Wednesday, March 02, 2005

Bush's budget reflects new low in moral values

Beth Quinn
February 14, 2005

"Budgets are moral documents, revealing our true priorities."
– Jim Wallis, "God's Politics: Why the Right Gets It Wrong and the Left Doesn't Get It"

We liberals have screwed up.

You know how? We've allowed the debate about moral values to be defined by the Religious Right.

By their definition, there are only two moral issues: abortion and gay marriage. All other aspects of our society – poverty, health care, war, the environment – have been left out of the discussion.

They shouldn't be. They are all moral issues, as Jim Wallis points out in his book "God's Politics," a must-read for us all. We might even discover common ground through this brilliant theologian.

If we expand the debate about morality, as Wallis suggests, we must look at how we spend money. How is our morality reflected in our spending priorities?

Examined in that light, Bush's proposed budget is one of the most immoral documents ever produced in our nation's history. It bolsters greed even as it cuts off help for the poor, the sick, the disabled, our school children, our veterans and our elderly.

Consider the following items in Bush's budget:

A cut in food stamps for the poor by $1.1 billion over the next decade, which means hunger. Allowing people to be hungry is immoral.

The elimination of school funding in areas like gifted and talented programs, vocational education, literacy and anti-drug efforts. That's bad public policy, and it makes a lie of No Child Left Behind. Immoral.

A 50 percent cut in the rental assistance program for people with disabilities. Sorry. Letting the crippled and blind go homeless is immoral.

A freeze on funds for veterans' health care despite rising costs and the newly wounded. Breaking promises to our soldiers is immoral.

A $60 billion cut in Medicaid for the poor, which means one of two things – sick people without care or higher local taxes to offset Bush's cuts. Immoral.

A reduction of $80 million in heating subsidies for the poor, which means cold people. A lot of them are elderly. That means old, cold people. Meanwhile, the oil barons are jacking up oil prices. Immoral.

There's also the extra $81 billion Bush is planning to spend this year on his war. That's not even in the budget. It's "extra."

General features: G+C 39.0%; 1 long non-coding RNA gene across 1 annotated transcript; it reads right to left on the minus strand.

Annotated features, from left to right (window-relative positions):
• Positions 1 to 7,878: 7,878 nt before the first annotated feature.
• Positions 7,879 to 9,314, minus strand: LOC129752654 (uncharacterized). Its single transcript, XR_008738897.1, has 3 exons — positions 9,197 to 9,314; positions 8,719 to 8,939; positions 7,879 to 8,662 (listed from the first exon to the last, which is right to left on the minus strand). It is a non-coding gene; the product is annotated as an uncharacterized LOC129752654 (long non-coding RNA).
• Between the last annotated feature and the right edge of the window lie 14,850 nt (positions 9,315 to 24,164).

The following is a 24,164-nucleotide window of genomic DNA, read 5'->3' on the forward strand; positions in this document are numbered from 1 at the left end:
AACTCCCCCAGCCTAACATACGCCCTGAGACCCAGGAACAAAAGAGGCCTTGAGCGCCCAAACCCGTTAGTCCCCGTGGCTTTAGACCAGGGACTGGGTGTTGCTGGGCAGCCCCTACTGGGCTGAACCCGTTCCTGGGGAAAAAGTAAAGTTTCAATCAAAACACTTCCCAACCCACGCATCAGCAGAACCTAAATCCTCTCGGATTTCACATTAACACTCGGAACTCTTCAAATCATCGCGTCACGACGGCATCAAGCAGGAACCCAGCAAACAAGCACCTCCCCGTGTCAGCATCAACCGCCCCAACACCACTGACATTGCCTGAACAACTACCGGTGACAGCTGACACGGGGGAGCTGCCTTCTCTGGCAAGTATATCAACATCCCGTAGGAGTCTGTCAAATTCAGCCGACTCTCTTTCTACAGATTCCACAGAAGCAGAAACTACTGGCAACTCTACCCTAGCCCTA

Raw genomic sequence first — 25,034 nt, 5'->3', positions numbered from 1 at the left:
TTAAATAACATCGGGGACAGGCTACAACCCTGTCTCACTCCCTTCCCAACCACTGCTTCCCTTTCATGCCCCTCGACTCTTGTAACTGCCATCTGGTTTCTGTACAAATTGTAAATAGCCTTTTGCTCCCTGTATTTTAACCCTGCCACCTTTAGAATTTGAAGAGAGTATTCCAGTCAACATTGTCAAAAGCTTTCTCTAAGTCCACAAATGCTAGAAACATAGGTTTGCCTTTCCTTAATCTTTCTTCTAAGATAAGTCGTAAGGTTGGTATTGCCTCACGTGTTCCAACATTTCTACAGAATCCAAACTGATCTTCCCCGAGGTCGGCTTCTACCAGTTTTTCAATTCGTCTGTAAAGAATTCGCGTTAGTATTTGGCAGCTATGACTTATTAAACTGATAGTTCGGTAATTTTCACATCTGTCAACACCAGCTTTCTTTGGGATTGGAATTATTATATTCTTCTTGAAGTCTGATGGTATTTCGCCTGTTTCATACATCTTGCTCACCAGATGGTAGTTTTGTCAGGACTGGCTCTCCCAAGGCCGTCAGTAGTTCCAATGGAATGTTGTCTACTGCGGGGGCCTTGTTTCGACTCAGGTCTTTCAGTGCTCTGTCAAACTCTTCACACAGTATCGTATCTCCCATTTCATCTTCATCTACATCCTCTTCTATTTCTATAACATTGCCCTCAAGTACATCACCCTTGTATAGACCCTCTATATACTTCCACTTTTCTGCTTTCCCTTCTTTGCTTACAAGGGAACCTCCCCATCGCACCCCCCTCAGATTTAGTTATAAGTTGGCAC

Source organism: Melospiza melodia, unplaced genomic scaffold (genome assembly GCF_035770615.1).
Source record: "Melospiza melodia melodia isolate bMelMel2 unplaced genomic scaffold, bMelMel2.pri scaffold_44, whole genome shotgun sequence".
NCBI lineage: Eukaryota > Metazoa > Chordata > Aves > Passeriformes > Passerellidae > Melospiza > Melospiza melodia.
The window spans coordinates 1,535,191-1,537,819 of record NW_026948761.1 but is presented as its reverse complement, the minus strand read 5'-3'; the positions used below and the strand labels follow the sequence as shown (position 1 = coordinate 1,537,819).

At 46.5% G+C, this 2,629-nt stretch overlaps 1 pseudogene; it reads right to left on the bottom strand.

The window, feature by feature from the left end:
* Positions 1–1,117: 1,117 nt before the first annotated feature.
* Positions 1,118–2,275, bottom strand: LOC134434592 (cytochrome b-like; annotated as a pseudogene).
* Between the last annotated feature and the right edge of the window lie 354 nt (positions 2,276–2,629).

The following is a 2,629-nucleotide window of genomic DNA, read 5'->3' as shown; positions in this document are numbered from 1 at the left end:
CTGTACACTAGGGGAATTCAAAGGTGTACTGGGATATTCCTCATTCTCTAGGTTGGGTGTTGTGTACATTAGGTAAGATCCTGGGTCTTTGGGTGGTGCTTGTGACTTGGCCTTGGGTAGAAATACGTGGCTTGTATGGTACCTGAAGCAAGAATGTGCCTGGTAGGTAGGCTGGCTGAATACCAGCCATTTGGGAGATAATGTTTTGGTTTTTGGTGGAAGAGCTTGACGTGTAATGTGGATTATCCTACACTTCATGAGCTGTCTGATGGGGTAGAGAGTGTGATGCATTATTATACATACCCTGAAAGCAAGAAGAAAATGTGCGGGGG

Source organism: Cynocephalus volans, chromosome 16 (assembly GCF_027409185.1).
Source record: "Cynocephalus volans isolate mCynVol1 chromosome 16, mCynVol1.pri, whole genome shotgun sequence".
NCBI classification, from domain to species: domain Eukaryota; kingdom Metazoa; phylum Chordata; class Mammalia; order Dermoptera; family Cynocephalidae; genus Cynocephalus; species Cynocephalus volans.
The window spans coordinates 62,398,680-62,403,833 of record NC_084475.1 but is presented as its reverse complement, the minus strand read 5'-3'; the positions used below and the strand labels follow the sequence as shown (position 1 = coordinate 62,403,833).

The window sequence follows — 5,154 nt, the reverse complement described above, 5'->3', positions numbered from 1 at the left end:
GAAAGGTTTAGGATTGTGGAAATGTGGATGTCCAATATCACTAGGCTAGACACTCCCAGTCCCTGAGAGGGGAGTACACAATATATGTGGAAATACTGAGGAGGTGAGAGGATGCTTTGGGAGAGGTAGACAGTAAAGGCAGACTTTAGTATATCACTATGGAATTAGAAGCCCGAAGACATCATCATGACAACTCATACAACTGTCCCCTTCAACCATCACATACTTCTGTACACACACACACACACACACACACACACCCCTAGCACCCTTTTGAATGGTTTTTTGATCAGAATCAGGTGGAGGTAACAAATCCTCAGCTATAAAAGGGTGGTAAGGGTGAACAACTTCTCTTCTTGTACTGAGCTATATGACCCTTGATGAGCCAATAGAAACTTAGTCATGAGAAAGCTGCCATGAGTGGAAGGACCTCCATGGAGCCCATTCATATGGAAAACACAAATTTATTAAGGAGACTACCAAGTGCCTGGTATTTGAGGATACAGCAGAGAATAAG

I'm no math genius, but I do know that when I spend money that's not part of my budget, I have to put it on a credit card. That's called a debt – or maybe it's a deficit. I don't know the difference, but it all sounds like "owing money to someone else."

And if I drop dead carrying a huge debt, I'll just be passing a major IOU on to my boys. That's immoral. I want to leave them with an inheritance, not a debt.

And I want to leave them well-tended property, not a run-down mess. Bush's plan to slash funds for the Environmental Protection Agency creates garbage for our kids to clean up. Immoral.

And then there's the moral values kicker: Greed.

At the same time Bush is turning his back on the poor, he's asking Congress to make permanent his tax breaks for the rich. The old lady in the unheated apartment next door might be eating dog food and cutting her blood pressure pills in half, but by God the multimillionaires deserve a break. They've got pools to heat, vacations to take and champagne to drink.

In the Bible, caring for the poor is the most important moral (and political) issue. Individuals as well as entire cultures are judged by how well they take care of those who can't take care of themselves. By that measure, America was once a very moral society.

Not any more. The weird, uptight Religious Right has hijacked the moral values issue, narrowing the debate to gay sex and unwanted pregnancies. And their president has hijacked the treasury for a spending plan that reflects corrupt morals and incomplete values.

It's time for the rest of us to redefine the debate.


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